You Cannot Patent An Idea

You want to patent an idea? Congratulations! You might be the next Edison, Ford or Tesla. All products started with an idea. The trouble is it is not possible to patent an idea. Your idea might be defined as an invention.

An invention is the discovery or creation of a new configuration, composition of matter, device, or process. (1)

Let’s talk about your next step. Your idea is in the first phase of the patent process. This is called conception. The idea is something that is in your mind.

It is important to be able to prove this is your idea. Write down your idea in an inventor’s notebook. The notebook should be stitch bound. A composition book will do. Make sketches and statements explaining your idea.

Have two people sign and witness your notebook. These people should not make any money from your idea. Be sure to have your witness’ sign a nondisclosure form.

Next you will need to demonstrate that your idea really works. This can be done with your patent application or with a working prototype. Prototypes are no longer required for a patent. However they are a great resource for you the inventor.(CLICK ON the Protos & Models Tab)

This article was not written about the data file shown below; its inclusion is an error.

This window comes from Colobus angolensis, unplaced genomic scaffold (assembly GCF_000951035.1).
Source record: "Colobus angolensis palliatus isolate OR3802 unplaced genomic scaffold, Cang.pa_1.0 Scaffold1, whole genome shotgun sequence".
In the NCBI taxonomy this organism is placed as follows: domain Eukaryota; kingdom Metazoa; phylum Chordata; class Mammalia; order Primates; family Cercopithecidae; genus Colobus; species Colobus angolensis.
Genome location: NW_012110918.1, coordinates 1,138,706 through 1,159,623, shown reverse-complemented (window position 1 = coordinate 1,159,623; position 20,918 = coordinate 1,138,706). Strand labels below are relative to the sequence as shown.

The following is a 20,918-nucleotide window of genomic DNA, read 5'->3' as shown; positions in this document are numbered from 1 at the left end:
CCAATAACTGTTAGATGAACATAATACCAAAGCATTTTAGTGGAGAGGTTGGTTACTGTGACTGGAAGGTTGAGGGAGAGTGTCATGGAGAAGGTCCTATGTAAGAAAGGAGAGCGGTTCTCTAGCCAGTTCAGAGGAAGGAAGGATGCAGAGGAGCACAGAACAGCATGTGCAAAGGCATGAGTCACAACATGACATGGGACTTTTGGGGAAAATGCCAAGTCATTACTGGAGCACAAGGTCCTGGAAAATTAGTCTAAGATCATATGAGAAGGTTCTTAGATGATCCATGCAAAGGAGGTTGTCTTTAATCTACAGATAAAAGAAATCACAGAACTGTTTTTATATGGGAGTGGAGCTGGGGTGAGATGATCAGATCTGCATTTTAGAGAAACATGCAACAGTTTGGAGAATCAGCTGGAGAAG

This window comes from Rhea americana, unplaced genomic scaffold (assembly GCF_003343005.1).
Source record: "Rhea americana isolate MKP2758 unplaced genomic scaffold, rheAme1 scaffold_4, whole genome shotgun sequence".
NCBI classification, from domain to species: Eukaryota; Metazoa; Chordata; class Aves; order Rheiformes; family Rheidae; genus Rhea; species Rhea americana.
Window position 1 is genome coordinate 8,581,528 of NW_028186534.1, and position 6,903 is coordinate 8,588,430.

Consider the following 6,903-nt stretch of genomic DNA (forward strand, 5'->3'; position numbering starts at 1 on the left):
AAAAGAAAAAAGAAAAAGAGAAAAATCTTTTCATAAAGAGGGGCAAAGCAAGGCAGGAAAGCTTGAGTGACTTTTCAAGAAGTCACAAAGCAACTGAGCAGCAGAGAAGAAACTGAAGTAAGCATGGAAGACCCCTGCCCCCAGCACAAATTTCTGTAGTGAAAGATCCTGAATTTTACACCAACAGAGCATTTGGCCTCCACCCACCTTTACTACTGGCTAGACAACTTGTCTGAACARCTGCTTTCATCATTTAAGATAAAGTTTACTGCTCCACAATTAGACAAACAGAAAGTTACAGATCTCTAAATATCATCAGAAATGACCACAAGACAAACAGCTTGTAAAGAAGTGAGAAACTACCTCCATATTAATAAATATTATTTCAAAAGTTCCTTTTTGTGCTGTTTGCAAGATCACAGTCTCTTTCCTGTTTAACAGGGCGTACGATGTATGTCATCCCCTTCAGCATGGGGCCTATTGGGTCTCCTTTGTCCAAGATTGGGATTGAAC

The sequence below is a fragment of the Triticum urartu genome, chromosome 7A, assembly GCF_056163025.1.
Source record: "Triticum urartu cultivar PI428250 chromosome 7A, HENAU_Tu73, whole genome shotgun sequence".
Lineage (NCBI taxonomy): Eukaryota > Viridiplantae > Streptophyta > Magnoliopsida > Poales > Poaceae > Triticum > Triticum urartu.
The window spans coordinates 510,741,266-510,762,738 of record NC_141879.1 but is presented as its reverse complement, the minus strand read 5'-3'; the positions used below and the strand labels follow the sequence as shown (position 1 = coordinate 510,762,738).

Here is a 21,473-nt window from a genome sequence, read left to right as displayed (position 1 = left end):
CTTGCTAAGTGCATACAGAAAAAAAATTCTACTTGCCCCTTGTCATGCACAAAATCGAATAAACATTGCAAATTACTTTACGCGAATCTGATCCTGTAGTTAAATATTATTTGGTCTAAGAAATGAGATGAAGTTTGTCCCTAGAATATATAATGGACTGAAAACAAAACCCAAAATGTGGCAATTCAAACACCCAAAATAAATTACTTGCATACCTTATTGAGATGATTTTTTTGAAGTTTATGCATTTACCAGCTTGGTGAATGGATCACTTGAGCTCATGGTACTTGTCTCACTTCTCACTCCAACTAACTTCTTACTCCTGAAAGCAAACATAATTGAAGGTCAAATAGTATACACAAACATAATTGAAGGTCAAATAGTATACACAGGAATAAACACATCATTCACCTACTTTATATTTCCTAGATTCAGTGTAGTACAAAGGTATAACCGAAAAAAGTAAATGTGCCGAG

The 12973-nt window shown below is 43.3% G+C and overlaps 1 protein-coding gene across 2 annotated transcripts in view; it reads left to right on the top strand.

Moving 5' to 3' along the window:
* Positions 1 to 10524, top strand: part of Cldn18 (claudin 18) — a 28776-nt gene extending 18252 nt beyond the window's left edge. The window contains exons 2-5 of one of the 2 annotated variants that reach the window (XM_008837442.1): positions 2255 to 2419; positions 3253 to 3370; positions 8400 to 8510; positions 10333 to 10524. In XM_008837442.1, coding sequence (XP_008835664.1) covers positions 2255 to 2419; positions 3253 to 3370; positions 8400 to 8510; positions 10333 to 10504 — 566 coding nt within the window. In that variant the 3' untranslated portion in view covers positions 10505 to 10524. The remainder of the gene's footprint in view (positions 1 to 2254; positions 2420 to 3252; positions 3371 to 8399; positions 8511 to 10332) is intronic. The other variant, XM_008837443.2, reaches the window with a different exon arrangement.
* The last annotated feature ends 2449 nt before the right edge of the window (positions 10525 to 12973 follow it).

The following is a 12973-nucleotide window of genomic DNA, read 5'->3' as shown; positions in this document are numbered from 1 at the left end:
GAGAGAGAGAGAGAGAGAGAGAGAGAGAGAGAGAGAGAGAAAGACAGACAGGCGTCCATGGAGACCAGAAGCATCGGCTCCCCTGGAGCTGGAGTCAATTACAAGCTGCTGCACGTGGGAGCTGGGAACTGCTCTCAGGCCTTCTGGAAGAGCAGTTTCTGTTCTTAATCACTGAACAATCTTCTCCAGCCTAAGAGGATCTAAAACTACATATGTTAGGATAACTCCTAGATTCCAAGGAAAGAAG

There are two types of patents; utility and design.

In the United States design patent is a Patent granted on the ornamental design of a functional item(2). A good example of a design patent is a 1915 glass bottle. This is unique shape has become a symbol for Coca Cola®.

A utility patent can be granted for any new and useful process, machine, article of manufacture, composition of matter, and improvement on an already existing invention (3). This brief article cannot give you all the tools you need to patent your idea. Some serious work will be required by you. Knowledge is power. To patent an idea I recommend reading “Patent It Yourself” by David Pressman.

You are taking on a task that few people have the courage to do. Before you start shopping for that home in Aspen be aware only one patent in 100 ever makes a profit. I don’t say this to discourage you. I say this to make you aware a patent is not a guarantee of great riches. Be aware many lawyers will be happy to charge $250 per hour to patent your idea. Their billable hours are the only money they ever make.

Footnotes: (1) (2) “Profit From Your Idea” by Richard Stim